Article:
There’s no shortage of apps on Android that offer to read news feeds out loud — Google’s mobile OS includes built-in text-to-speech (TTS) functionality, making it a snip for devs to add speech-related features. But the problem is that a lot of these TTS-powered apps do a poor job of deciphering the main content on a web page versus all of the other superfluous text. That’s where Web2go, an Android app from Israeli startup Volacent, claims to have got the experience right with technology it’s calling ARI (Artificial Reading Intelligence) that uses pattern matching to work out what text on a web page is and isn’t relevant.
The otherwise barebones and free app offers a directory of Web2go-enabled news sites — around 170 but with more being added daily — which users pick from and pin to one of the available slots on the app’s home screen. Initially, only four slots are available, but in an unapologetic bid to go viral, more can be unlocked by sharing the app with friends. Using a radio station analogy, users then tap on one of their saved news stations to begin having Web2go read its content out loud. A swipe skips to the next article, and so on.
Along with being smart enough to read only the meaningful text from articles, ignoring things like navigation text, menu items, ads, and captions (and, rather bluntly, any text in parentheses), Volacent says that its text-to-speech engine, which I’m told is powered by NeoSpeech, makes it stand out from competitors with a higher-quality and more human-like voice. That may be the case, though I still found it quite fatiguing to listen to for any length of time, but you might be more forgiving.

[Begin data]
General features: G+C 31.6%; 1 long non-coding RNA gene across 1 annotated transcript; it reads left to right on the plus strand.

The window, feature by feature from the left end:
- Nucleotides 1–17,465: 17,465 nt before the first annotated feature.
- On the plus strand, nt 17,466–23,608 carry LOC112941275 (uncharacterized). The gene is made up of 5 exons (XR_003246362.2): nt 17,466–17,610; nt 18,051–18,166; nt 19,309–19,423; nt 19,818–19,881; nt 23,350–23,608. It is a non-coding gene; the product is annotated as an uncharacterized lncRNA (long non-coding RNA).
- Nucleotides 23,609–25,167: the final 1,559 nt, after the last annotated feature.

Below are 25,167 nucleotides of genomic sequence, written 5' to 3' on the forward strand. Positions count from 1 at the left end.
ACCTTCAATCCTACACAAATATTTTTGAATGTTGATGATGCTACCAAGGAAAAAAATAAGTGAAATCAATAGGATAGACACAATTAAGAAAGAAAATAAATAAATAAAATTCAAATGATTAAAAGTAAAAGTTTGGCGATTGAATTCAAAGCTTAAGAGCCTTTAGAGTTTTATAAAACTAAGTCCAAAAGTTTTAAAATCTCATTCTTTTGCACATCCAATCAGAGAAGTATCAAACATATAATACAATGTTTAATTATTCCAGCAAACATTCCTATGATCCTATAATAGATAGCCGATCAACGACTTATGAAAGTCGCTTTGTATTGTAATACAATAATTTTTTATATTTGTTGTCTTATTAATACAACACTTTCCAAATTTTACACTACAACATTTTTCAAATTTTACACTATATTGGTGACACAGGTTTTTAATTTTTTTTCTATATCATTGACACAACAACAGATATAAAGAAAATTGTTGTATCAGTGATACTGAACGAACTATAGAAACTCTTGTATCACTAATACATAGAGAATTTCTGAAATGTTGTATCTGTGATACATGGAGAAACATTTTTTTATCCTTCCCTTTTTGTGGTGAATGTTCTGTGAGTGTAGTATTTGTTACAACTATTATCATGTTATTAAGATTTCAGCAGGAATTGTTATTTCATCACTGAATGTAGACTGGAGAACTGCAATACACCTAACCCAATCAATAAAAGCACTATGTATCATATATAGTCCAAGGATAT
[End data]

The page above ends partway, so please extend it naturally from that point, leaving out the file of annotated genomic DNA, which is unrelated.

The app also supports Mono and A2DP Bluetooth for connection to car hands-free speaker systems and the like, which makes perfect sense given that listening to the news is already part of many people’s daily commute.
CEO and co-founder Shahar Karni tells me that the inspiration for Web2go came when a family member was diagnosed with eye cancer, requiring a period of radiation treatment that meant that they were unable to use both eyes for a month. Thus a search began for an application that would ‘read’ their favorite news sites and blogs, but that search fell short as the apps available often had poor voice quality and “didn’t read the articles in a way you can actually understand”, says Karni. He then saw an opportunity to develop an app for visually impaired people, although obviously the market for something like Web2go is much broader.
To that end, the app is free to download and use, though Karni says monetization could come in the form of “voice commercials” with a revenue share offered to publishers. Meanwhile, a version of Web2go for iOS is said to be “coming soon”.